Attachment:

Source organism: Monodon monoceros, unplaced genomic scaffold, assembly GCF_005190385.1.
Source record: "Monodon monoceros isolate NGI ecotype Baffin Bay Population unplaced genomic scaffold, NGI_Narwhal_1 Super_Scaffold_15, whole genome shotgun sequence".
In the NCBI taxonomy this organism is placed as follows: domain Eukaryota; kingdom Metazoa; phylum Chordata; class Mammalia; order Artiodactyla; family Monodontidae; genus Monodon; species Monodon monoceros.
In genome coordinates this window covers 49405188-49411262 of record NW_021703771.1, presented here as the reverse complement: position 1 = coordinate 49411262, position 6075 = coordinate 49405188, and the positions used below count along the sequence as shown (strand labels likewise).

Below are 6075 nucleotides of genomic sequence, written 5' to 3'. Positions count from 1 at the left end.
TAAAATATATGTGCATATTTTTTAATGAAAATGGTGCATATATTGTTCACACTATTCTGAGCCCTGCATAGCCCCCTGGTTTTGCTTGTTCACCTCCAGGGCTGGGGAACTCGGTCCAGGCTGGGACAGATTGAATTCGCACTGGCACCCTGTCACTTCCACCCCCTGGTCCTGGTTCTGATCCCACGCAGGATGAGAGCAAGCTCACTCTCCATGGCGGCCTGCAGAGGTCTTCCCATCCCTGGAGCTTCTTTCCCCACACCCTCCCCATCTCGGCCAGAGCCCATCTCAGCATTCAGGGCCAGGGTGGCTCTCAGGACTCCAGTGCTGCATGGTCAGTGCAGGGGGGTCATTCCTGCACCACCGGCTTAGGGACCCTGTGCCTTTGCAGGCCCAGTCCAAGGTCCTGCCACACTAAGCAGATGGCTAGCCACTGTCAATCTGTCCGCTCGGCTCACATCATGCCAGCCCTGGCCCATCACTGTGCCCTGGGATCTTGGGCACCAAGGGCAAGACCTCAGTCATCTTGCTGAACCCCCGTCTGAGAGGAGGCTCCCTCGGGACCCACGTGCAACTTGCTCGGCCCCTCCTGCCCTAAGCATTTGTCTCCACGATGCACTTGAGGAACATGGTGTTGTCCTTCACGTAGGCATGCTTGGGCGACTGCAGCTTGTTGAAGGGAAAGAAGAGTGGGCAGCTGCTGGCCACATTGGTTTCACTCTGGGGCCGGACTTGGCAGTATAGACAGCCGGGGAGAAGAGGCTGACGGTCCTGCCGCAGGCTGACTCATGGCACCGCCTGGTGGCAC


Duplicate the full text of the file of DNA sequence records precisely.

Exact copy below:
Source organism: Monodon monoceros, unplaced genomic scaffold, assembly GCF_005190385.1.
Source record: "Monodon monoceros isolate NGI ecotype Baffin Bay Population unplaced genomic scaffold, NGI_Narwhal_1 Super_Scaffold_15, whole genome shotgun sequence".
In the NCBI taxonomy this organism is placed as follows: domain Eukaryota; kingdom Metazoa; phylum Chordata; class Mammalia; order Artiodactyla; family Monodontidae; genus Monodon; species Monodon monoceros.
In genome coordinates this window covers 49405188-49411262 of record NW_021703771.1, presented here as the reverse complement: position 1 = coordinate 49411262, position 6075 = coordinate 49405188, and the positions used below count along the sequence as shown (strand labels likewise).

Below are 6075 nucleotides of genomic sequence, written 5' to 3'. Positions count from 1 at the left end.
TAAAATATATGTGCATATTTTTTAATGAAAATGGTGCATATATTGTTCACACTATTCTGAGCCCTGCATAGCCCCCTGGTTTTGCTTGTTCACCTCCAGGGCTGGGGAACTCGGTCCAGGCTGGGACAGATTGAATTCGCACTGGCACCCTGTCACTTCCACCCCCTGGTCCTGGTTCTGATCCCACGCAGGATGAGAGCAAGCTCACTCTCCATGGCGGCCTGCAGAGGTCTTCCCATCCCTGGAGCTTCTTTCCCCACACCCTCCCCATCTCGGCCAGAGCCCATCTCAGCATTCAGGGCCAGGGTGGCTCTCAGGACTCCAGTGCTGCATGGTCAGTGCAGGGGGGTCATTCCTGCACCACCGGCTTAGGGACCCTGTGCCTTTGCAGGCCCAGTCCAAGGTCCTGCCACACTAAGCAGATGGCTAGCCACTGTCAATCTGTCCGCTCGGCTCACATCATGCCAGCCCTGGCCCATCACTGTGCCCTGGGATCTTGGGCACCAAGGGCAAGACCTCAGTCATCTTGCTGAACCCCCGTCTGAGAGGAGGCTCCCTCGGGACCCACGTGCAACTTGCTCGGCCCCTCCTGCCCTAAGCATTTGTCTCCACGATGCACTTGAGGAACATGGTGTTGTCCTTCACGTAGGCATGCTTGGGCGACTGCAGCTTGTTGAAGGGAAAGAAGAGTGGGCAGCTGCTGGCCACATTGGTTTCACTCTGGGGCCGGACTTGGCAGTATAGACAGCCGGGGAGAAGAGGCTGACGGTCCTGCCGCAGGCTGACTCATGGCACCGCCTGGTGGCAC